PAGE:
THE SPECIES PROBLEM AND ITS LOGIC: Inescapable Ambiguity and Framework-relativity

Publication Year:
2015
Repository URL:
http://philsci-archive.pitt.edu/id/eprint/11655
Author(s):
Steven James Bartlett
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preprint description
For more than fifty years, taxonomists have proposed numerous alternative definitions of species while they searched for a unique, comprehensive, and persuasive definition. This monograph shows that these efforts have been unnecessary, and indeed have provably been a pursuit of a will o’ the wisp because they have failed to recognize the theoretical impossibility of what they seek to accomplish. A clear and rigorous understanding of the logic underlying species definition leads both to a recognition of the inescapable ambiguity that affects the definition of species, and to a framework-relative approach to species definition that is logically compelling, i.e., cannot not be accepted without inconsistency. An appendix reflects upon the conclusions reached, applying them in an intellectually whimsical taxonomic thought experiment that conjectures the possibility of an emerging new human species.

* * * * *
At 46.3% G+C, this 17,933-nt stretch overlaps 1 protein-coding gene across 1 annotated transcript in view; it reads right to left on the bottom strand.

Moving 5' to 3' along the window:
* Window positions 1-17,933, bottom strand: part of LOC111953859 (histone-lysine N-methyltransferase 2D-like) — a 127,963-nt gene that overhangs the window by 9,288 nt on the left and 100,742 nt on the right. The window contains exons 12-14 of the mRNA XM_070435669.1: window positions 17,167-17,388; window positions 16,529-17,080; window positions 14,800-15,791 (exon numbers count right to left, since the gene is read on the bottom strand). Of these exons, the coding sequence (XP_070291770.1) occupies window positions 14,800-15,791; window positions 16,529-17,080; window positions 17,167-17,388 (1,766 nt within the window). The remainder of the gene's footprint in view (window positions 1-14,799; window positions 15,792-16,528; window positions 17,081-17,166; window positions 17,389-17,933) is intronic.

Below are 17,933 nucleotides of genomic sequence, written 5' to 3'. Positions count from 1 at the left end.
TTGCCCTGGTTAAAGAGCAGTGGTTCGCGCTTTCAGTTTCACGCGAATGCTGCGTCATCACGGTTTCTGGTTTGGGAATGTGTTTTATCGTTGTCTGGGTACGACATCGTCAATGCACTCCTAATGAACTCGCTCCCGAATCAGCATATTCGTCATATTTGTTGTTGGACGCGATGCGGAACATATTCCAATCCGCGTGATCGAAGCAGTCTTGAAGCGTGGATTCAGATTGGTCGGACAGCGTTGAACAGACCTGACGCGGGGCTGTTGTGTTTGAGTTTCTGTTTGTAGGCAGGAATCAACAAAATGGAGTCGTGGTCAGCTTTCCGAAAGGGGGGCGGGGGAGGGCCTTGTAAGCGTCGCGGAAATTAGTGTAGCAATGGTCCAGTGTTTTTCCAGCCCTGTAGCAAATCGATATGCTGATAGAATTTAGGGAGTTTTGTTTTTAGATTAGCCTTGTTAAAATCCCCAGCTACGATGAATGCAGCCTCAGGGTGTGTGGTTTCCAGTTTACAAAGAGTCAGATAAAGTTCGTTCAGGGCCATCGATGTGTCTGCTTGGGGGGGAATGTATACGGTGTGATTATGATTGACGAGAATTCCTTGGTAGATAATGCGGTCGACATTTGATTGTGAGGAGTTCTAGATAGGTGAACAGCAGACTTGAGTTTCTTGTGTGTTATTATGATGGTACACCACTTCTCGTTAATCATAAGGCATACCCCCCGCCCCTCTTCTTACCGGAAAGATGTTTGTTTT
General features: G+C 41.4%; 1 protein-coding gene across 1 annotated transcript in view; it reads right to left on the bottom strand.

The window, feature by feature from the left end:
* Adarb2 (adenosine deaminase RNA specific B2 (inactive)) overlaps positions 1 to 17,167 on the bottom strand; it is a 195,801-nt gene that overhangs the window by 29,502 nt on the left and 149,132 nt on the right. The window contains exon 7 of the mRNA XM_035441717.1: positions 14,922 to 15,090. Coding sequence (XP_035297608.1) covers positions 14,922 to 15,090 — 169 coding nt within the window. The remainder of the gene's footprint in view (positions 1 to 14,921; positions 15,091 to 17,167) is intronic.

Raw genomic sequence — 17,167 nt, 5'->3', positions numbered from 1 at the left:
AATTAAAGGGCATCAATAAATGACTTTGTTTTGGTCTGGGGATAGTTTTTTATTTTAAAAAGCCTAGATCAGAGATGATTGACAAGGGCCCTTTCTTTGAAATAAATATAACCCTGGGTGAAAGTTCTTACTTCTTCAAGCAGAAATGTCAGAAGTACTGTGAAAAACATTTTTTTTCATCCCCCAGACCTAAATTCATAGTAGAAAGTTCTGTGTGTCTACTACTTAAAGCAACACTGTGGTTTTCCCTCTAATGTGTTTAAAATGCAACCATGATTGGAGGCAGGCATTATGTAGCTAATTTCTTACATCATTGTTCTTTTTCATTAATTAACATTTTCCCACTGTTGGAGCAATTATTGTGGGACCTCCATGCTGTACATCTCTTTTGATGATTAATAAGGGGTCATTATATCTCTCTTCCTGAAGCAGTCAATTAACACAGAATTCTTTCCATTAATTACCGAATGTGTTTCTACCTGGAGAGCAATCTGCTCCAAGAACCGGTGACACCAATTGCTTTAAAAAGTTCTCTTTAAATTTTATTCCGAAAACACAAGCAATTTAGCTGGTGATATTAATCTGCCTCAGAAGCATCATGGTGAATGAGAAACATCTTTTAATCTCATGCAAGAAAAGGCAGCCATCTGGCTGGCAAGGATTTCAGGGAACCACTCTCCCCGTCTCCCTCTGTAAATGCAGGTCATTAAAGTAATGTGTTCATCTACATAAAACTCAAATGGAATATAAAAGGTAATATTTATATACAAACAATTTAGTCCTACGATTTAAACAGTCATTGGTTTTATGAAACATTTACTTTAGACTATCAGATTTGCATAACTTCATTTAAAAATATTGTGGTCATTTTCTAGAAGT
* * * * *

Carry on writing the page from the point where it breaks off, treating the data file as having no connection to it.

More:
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Steven James Bartlett

Steven James Bartlett (born 1945) is an American philosopher and psychologist notable for his studies in epistemology and the theory of reflexivity, and for his work on the psychology of human aggression and destructiveness, and the shortcomings of psychological normality. His...

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